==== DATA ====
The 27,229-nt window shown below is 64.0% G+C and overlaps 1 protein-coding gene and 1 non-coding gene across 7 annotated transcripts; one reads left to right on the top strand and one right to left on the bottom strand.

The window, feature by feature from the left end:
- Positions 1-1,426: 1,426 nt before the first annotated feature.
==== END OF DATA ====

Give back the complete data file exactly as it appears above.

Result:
The 27,229-nt window shown below is 64.0% G+C and overlaps 1 protein-coding gene and 1 non-coding gene across 7 annotated transcripts; one reads left to right on the top strand and one right to left on the bottom strand.

The window, feature by feature from the left end:
- Positions 1-1,426: 1,426 nt before the first annotated feature.